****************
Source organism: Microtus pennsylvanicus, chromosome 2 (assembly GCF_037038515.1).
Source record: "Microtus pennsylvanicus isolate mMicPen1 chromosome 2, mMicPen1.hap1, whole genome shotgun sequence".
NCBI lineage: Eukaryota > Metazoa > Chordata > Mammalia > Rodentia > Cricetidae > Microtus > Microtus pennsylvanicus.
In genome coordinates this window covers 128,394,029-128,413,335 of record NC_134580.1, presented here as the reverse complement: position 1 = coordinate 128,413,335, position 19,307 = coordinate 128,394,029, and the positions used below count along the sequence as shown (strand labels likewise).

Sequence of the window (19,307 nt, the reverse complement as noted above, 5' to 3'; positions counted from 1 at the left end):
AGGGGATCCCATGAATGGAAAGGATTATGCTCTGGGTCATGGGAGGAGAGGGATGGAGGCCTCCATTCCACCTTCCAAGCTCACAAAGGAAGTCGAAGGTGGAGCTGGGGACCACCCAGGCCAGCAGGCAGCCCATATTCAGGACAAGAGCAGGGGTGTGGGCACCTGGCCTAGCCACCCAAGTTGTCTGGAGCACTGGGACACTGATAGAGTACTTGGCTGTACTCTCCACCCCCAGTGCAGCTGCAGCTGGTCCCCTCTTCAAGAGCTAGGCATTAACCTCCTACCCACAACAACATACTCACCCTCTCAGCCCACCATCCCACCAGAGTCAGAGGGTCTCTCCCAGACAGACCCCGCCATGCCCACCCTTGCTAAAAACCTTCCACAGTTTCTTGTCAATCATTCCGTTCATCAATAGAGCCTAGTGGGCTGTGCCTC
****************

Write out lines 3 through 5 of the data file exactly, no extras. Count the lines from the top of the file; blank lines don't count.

NCBI lineage: Eukaryota > Metazoa > Chordata > Mammalia > Rodentia > Cricetidae > Microtus > Microtus pennsylvanicus.
In genome coordinates this window covers 128,394,029-128,413,335 of record NC_134580.1, presented here as the reverse complement: position 1 = coordinate 128,413,335, position 19,307 = coordinate 128,394,029, and the positions used below count along the sequence as shown (strand labels likewise).

Sequence of the window (19,307 nt, the reverse complement as noted above, 5' to 3'; positions counted from 1 at the left end):